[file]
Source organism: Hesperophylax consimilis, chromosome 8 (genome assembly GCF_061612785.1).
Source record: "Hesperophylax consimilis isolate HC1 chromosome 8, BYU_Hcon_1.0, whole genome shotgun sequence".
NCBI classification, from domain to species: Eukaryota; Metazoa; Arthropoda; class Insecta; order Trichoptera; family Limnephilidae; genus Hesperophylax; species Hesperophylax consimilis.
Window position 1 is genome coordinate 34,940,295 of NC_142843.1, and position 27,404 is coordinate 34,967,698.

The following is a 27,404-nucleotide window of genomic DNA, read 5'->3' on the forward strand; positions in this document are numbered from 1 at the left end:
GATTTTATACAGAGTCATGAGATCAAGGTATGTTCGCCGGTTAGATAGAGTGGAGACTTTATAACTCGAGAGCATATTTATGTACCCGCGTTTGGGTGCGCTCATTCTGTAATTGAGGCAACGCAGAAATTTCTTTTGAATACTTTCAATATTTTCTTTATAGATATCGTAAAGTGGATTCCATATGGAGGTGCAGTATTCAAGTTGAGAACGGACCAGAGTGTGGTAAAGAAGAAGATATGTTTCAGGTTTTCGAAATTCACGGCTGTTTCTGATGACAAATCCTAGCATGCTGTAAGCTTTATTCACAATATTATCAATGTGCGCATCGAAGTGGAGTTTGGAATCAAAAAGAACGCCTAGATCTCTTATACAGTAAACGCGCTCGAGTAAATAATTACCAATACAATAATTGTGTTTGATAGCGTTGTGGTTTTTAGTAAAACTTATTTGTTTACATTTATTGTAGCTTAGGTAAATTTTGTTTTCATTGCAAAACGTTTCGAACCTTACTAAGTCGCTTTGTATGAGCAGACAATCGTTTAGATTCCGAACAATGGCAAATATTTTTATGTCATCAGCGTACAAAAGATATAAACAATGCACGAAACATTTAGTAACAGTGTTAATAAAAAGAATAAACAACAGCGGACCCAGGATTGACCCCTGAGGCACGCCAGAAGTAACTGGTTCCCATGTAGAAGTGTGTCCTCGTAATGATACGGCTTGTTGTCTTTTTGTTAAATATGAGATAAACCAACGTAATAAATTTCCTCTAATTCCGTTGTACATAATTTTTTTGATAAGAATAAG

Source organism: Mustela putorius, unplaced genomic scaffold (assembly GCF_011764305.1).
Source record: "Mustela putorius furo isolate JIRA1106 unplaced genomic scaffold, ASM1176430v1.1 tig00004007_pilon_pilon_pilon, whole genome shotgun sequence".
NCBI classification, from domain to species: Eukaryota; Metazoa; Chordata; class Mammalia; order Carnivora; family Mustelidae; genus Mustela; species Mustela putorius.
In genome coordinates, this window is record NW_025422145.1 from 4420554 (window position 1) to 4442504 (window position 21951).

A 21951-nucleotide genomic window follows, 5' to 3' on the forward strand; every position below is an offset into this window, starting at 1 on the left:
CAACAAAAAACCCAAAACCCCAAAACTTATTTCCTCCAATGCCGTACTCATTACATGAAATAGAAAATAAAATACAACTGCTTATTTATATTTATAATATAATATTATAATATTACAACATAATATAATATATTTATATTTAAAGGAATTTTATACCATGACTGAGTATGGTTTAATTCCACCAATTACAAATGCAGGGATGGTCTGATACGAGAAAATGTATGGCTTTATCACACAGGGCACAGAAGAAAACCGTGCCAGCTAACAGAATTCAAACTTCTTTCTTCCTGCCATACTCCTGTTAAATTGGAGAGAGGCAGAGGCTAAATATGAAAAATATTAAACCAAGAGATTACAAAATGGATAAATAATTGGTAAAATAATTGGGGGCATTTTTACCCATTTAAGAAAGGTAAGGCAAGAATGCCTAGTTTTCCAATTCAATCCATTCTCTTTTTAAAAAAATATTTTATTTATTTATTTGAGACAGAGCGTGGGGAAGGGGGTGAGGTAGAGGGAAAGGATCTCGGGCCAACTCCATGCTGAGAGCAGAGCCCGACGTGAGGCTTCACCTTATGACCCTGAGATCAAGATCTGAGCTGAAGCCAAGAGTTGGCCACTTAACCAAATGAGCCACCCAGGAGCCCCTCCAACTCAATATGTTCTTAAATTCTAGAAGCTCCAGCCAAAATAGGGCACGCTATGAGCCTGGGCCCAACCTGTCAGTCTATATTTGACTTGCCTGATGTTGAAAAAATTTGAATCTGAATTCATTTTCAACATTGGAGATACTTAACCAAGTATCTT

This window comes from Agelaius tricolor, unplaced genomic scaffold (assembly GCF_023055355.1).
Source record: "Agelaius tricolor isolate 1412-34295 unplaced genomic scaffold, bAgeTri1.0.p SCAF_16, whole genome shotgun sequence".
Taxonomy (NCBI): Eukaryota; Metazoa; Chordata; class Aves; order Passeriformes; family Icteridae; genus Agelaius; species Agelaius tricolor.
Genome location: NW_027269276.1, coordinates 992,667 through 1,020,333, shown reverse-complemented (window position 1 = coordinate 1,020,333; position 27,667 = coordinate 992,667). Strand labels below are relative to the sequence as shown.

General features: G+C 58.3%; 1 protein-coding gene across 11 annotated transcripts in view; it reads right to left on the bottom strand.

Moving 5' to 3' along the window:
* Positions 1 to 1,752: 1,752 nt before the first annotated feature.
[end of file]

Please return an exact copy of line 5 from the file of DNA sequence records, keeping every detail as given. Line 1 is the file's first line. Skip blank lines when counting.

The following is a 27,404-nucleotide window of genomic DNA, read 5'->3' on the forward strand; positions in this document are numbered from 1 at the left end: